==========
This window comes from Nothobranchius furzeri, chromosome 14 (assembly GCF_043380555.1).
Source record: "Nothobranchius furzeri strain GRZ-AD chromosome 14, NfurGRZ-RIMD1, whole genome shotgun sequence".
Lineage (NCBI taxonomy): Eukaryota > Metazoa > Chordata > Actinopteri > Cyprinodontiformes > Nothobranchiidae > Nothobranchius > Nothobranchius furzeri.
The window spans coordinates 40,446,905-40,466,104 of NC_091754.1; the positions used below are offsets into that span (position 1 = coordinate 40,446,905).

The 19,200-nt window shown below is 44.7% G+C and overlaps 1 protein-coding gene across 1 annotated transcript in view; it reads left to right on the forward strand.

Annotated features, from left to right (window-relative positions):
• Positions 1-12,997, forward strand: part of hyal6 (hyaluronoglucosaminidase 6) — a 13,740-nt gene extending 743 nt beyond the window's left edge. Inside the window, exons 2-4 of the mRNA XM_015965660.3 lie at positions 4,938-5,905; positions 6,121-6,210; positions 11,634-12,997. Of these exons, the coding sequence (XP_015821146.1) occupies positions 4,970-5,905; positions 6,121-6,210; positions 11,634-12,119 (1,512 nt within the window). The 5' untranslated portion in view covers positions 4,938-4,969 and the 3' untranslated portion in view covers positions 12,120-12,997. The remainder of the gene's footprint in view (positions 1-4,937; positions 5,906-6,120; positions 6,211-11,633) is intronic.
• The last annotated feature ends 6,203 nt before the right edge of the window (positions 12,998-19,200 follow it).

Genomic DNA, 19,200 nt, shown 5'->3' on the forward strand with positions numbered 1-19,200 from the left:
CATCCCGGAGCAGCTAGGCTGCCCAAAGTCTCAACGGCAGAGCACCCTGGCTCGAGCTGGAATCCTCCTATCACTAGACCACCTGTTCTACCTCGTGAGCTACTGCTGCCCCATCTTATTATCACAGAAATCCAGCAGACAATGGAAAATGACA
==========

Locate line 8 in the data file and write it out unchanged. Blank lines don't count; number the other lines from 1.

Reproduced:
• The last annotated feature ends 6,203 nt before the right edge of the window (positions 12,998-19,200 follow it).